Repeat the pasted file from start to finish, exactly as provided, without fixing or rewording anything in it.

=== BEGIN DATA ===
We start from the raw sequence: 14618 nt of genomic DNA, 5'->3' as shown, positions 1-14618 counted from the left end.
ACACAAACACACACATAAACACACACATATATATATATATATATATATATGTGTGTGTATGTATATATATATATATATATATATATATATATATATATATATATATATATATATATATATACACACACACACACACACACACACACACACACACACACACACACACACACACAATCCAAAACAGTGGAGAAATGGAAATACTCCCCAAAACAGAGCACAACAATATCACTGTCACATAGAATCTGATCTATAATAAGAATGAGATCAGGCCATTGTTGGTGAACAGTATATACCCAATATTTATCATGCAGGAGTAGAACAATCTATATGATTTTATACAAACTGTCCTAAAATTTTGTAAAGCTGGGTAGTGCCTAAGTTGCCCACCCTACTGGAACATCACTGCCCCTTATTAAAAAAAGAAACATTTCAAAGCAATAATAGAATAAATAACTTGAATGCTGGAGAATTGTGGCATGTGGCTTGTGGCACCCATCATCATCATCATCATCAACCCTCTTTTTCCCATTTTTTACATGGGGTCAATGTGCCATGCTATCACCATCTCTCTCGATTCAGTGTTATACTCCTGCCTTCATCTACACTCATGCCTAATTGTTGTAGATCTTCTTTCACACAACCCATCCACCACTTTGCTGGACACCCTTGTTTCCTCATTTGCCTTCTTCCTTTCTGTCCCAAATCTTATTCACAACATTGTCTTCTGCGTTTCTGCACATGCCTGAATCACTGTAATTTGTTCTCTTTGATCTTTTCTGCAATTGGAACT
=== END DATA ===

We start from the raw sequence: 14618 nt of genomic DNA, 5'->3' as shown, positions 1-14618 counted from the left end.
ACACAAACACACACATAAACACACACATATATATATATATATATATATATGTGTGTGTATGTATATATATATATATATATATATATATATATATATATATATATATATATATATATATATACACACACACACACACACACACACACACACACACACACACACACACACACACAATCCAAAACAGTGGAGAAATGGAAATACTCCCCAAAACAGAGCACAACAATATCACTGTCACATAGAATCTGATCTATAATAAGAATGAGATCAGGCCATTGTTGGTGAACAGTATATACCCAATATTTATCATGCAGGAGTAGAACAATCTATATGATTTTATACAAACTGTCCTAAAATTTTGTAAAGCTGGGTAGTGCCTAAGTTGCCCACCCTACTGGAACATCACTGCCCCTTATTAAAAAAAGAAACATTTCAAAGCAATAATAGAATAAATAACTTGAATGCTGGAGAATTGTGGCATGTGGCTTGTGGCACCCATCATCATCATCATCATCAACCCTCTTTTTCCCATTTTTTACATGGGGTCAATGTGCCATGCTATCACCATCTCTCTCGATTCAGTGTTATACTCCTGCCTTCATCTACACTCATGCCTAATTGTTGTAGATCTTCTTTCACACAACCCATCCACCACTTTGCTGGACACCCTTGTTTCCTCATTTGCCTTCTTCCTTTCTGTCCCAAATCTTATTCACAACATTGTCTTCTGCGTTTCTGCACATGCCTGAATCACTGTAATTTGTTCTCTTTGATCTTTTCTGCAATTGGAACT